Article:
1 Divide the page into three equal sections. Sketch In the waist lightly at the two-thirds line to allow you to elongate the legs of the figure, Then, mark the positions of the head, shoulders and feet, and mark a central line down the length of the figure. By drawing simple guidelines, you make sure that the whole figure fits on the page, It is a common mistake to run out of space for the feet, You can erase the guidelines when your drawing is complete.

Easy How Draw MannequinProportions Fashion

2 Sketch in outlines for the clothes and any decorative details and decide which colours to use.

3 Complete the fashion illustration, using appropriate media for the clothes and other important features,

Fashion Illustration Faces

This fashion illustration combines realistic faces and figures with digital manipulation to show the garments to best advantage. The figures have been drawn in pencil and the clothing added by computer. They are arranged in a montage that contains a range of poses, Front and back views, close-ups and full figures have been placed in a line-up that illustrates the collection from all angles.

deciding on a pose

To best promote the garments in a fashion illustration, consider the stance of your figure. The way a person stands expresses much about their mood or emotions. I 'or example, a figure with head tilted and hands behind the back may be thought coy or demure, while a figure with hands on hips and feet apart may be seen as strong or bold. Think carefully about the type of fashion you are promoting. For example, Is it your own collection, or are you illustrating for a high-street clothing company or designer with a particular client base?This will help you to decide on the most appropriate pose for your figure.

Build a collection of poses from magazines that you can refer to for your work. (iollect images from a range of magazines, including fashion, photography and i iorts magazines—you may be required to draw action poses for a sportswear range. Look back, too, at your own life drawings and photographs for inspiration.

This fashion illustration combines realistic faces and figures with digital manipulation to show the garments to best advantage. The figures have been drawn in pencil and the clothing added by computer. They are arranged in a montage that contains a range of poses, Front and back views, close-ups and full figures have been placed in a line-up that illustrates the collection from all angles.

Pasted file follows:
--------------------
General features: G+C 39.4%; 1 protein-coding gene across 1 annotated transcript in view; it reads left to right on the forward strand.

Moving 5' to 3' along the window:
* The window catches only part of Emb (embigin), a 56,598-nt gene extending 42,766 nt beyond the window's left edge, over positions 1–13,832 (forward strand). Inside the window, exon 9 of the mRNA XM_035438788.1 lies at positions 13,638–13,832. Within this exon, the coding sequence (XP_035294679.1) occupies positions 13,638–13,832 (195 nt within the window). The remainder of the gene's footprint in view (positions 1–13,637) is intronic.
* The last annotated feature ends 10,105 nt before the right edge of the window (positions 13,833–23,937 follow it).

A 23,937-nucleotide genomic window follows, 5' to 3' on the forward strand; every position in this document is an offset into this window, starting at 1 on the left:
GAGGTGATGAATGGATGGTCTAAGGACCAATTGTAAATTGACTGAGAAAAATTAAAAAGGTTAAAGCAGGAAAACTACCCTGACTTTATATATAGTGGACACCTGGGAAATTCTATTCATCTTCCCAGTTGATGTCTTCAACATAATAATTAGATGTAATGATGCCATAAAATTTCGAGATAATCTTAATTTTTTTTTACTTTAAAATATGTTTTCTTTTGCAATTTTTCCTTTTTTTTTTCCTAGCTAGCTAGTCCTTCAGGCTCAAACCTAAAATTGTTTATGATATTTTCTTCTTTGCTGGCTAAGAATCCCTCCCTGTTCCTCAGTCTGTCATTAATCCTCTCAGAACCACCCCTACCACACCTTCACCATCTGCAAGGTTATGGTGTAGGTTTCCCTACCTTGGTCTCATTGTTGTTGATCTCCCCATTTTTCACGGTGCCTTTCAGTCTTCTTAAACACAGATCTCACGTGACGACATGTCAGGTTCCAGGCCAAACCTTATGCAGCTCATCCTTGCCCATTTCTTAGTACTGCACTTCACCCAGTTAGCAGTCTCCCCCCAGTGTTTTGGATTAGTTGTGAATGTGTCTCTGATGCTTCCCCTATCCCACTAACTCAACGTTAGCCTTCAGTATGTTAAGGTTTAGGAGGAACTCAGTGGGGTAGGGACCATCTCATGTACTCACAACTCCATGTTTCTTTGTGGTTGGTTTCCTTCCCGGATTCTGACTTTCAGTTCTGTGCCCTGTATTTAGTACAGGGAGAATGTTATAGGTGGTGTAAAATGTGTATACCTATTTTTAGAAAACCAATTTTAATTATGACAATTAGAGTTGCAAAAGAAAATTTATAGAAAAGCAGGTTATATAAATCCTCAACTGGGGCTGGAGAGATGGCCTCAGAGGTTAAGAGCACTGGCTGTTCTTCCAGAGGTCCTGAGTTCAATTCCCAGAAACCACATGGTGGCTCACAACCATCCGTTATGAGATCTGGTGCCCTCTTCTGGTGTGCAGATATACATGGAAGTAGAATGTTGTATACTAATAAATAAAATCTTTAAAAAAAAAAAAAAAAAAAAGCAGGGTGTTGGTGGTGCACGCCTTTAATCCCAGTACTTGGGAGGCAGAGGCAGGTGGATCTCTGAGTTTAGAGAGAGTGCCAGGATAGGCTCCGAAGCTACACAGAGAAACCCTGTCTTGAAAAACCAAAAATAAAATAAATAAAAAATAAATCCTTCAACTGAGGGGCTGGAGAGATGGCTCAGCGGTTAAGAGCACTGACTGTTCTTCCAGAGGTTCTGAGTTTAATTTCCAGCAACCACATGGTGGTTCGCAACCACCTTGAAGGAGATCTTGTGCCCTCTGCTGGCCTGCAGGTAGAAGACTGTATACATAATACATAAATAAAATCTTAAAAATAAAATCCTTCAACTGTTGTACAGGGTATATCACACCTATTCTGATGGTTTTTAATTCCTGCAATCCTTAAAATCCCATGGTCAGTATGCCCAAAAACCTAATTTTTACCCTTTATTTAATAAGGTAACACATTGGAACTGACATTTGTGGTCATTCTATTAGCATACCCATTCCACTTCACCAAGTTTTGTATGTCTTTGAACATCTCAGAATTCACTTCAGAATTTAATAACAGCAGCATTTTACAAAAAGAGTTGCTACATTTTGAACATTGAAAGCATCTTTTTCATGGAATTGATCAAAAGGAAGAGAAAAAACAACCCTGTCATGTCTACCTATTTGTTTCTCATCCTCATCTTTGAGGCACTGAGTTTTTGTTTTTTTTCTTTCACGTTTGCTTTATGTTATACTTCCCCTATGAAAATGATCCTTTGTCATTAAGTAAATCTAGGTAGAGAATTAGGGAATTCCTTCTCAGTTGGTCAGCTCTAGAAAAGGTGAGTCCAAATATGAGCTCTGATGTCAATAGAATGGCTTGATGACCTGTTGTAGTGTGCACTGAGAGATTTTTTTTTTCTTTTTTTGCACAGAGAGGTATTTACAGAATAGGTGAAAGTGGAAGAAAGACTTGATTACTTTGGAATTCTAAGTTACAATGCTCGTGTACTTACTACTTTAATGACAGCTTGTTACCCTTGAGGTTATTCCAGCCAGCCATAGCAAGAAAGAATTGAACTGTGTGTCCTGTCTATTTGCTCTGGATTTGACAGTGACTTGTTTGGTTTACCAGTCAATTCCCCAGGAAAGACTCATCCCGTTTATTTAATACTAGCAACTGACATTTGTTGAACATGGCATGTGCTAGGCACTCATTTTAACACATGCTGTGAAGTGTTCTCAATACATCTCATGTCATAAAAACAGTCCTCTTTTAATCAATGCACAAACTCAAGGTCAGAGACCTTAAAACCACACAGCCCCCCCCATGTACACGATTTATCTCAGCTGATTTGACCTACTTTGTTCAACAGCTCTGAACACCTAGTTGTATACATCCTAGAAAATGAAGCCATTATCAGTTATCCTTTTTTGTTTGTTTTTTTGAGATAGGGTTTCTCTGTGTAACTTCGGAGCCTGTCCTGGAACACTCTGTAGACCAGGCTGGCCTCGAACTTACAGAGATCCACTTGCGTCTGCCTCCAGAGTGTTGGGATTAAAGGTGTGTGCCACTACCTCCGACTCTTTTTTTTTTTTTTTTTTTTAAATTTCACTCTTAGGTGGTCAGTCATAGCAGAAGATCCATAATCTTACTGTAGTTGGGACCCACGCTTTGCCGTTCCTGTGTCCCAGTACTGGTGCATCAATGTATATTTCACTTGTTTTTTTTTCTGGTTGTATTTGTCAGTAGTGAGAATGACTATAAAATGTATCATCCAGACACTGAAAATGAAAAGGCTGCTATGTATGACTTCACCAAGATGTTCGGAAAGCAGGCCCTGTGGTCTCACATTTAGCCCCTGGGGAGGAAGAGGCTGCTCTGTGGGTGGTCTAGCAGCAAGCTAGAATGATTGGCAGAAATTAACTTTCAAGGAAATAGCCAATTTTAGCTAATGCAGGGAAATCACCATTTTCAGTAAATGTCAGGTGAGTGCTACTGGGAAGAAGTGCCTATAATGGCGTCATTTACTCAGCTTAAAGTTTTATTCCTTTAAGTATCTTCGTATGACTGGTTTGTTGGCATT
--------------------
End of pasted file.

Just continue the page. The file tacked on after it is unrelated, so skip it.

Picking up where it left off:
hot spots—face, hands and feet

Do you leave out the face in an illustration because you are scared of ruining i hi: image by drawing it in? Do you tuck hands into pockets so that you need not illustrate them? Perhaps you draw the figure off the page to avoid tackling the feet? It is true that one small line in the wrong place can spoil an otherwise perfect fashion illustration, but the best illustrators avoid the temptation to hide these difficult features. By practising until you can approach these elements with conviction, your illustrations will gain in diversity and sophistication.

Indicating these hot spots authentically can be a daunting prospect for the novice, but it need not be. It is increasingly acceptable to suggest features imaginatively, rather than always to represent them correctly. On the following pages are tips on combining an accurate rendering with an imaginative approach to create an illustration that you are happy with.

Advice for drawing (he head and face

• A ball, egg or square shape can be used to construct the head

■ The head divides into three masses: the cranium, the facial bones and the jaw

• Draw in guidelines to define the position of the eyes, nose and mouth

• The guidelines can be positioned to represent the planes of the face looking in different directions

• A male figure has thicker eyebrows, a larger mouth and squarer jaw line than the female

• The face provides a focal point for an illustration, but must harmonize with the rest of the body rather than standing out from it

• When drawing profiles, symmetry does not need to be considered

• A badly drawn face can ruin an otherwise good illustration

Facial Proportions Template

1 First, outline the head. This will probably be close to an oval or egg in shape.

Male Eye Outline Human Head

3 Map out the eyes on the top horizontal line, Leave a space of one eye width in between the eyes. Draw In the eyebrows.

Drawing Facial Proportions Egg

2 Divide the head in half vertically and horizontally. Then divide the bottom half in half again in a horizontal direction. These guidelines can be erased later.

Fashion Illustration Nose

4 The base of the nose should fit on the next horizontal line. Draw in the ears; their size is usually the distance between the eyebrow and the bottom of the nose.

How Draw Hands Covering Mouth

5 Divide the bottom half of the face again and use the lowest horizontal line as a guide for the mouth. The top lip usually sits above the line and the bottom lip below.

6 finally, draw in the hair. In fashion illustration it is usually best to attempt to draw the overall shape the hair creates, rather than each Individual hair.

Advice for drawing features

• Suggest the features and, if in doubt, don't draw them in

• Features are usually smaller than you expect. For example, a hand can cover the face easily

• Ears and eyes are in line with each other between the eyebrows and the nose

• Eyes are at the halfway point of the head length—it is a common mistake to draw them higher up

• Most commonly in the centre of the face, eyes are set one eye-width apart

• The iris of the eye is always partly covered by the upper eyelid, creating a shadow on the eyeball

Eyelashes on both lids become progressively thicker toward the outer corners of the eyes, although the bottom lashes are shorter

• The upper lip often appears in shade as it curves in towards the teeth

• The bottom lip is usually fuller than the top one

• Lips stretch horizontally around the curving face, so do not draw them in a straight line

' Rather than draw each individual tooth, suggest teeth by drawing a shadow between them

• The nose starts at the forehead and has an indentation where the bone ends and the cartilage begins

• Made up of planes that form the sides, top and the base, the nose has a ball at the bottom and wings on either side where the nostrils flare